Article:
The prize in this week’s book competition is Making the Americas Modern: Hemispheric Art 1910-1960 by Edward J. Sullivan (Laurence King Publishing). Click here for your chance to win.
This book presents is an account of the ways in which the arts in the Americas were modernised during the first half of the 20th century. Rather than viewing modernisation as a steady progression from one ‘ism’ to another, Edward J. Sullivan adopts a comparative approach, drawing his examples from North America, the Caribbean, Central and South America. By considering the Americas in this way he is able to tease out many stories of art and focus on the ways in which artists from different regions not only adapted and experimented with visual expression, but also absorbed trans-national as well as international influences. He shows how this rich diversity is most evident in the various forms of abstract art that emerged throughout the Americas and which in turn had an impact on art throughout the world.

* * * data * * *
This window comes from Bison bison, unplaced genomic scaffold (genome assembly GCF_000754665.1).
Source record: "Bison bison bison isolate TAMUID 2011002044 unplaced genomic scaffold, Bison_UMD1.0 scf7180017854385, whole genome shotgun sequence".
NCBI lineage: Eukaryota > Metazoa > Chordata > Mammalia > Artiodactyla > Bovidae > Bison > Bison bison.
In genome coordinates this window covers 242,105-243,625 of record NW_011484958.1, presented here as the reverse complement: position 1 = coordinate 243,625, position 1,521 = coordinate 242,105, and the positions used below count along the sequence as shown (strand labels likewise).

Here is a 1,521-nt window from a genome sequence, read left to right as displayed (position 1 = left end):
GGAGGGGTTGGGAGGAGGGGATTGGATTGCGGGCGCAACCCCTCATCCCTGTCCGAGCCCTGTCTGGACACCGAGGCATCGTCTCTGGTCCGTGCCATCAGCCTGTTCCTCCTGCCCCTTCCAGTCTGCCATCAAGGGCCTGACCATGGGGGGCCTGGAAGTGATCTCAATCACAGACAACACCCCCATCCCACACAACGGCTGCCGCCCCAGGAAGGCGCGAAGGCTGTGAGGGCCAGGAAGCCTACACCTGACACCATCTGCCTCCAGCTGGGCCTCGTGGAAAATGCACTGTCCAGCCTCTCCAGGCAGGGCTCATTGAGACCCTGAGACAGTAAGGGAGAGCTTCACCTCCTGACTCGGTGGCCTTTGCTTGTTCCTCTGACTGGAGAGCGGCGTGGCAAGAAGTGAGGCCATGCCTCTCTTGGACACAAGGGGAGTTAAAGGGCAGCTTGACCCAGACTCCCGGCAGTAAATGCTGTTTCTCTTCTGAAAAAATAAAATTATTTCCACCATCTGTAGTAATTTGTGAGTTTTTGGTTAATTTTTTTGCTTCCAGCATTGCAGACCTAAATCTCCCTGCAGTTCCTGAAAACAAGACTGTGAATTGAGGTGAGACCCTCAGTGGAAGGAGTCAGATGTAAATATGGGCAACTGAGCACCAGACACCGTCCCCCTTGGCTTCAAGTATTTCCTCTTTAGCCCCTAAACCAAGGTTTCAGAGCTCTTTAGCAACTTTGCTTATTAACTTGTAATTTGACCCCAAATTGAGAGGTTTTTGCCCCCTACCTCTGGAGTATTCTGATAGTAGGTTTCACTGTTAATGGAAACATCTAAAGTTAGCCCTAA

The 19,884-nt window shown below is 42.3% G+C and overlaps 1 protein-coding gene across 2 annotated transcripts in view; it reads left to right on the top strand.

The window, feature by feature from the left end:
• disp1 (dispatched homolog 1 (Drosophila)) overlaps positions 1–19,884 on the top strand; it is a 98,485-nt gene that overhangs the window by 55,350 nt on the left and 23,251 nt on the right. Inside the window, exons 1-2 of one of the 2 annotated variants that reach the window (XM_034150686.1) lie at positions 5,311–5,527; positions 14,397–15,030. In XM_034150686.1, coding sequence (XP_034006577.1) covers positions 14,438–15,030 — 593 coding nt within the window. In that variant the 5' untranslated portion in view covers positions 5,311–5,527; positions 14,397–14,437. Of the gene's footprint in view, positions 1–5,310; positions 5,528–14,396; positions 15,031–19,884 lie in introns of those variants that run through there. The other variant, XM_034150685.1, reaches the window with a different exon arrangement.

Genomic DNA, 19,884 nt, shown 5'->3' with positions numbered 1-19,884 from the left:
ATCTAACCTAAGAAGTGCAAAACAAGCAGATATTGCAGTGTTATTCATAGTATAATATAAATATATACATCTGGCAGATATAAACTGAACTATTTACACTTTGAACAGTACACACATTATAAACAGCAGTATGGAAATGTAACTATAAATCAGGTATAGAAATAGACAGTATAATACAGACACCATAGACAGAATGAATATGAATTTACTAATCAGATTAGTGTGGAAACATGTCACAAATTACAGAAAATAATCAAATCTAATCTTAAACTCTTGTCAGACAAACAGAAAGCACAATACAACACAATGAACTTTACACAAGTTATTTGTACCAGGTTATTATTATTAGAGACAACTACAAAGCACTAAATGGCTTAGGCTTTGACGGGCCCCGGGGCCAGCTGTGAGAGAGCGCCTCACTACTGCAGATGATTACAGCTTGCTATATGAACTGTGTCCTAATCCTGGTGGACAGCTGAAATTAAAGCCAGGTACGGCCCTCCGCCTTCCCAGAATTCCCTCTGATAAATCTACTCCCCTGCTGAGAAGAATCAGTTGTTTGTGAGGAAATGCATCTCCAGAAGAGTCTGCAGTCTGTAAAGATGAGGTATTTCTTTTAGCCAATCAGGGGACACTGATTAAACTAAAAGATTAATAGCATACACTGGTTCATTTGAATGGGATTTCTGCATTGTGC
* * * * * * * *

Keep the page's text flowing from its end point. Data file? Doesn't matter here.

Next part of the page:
Answer the following question, by midday on 23 March, to win a copy of Making the Americas Modern: Hemispheric Art 1910-1960 by Edward J. Sullivan
Q: Who wrote the Anthropophagite Manifesto of 1928, inspired by a painting by Tarsila do Amaral?
For our last competition prize we offered Blue: The History of a Color by Michel Pastoureau. The question was:
Q: Which 20th-century artist created and patented an ultramarine pigment he named after himself?
Answer: Yves Klein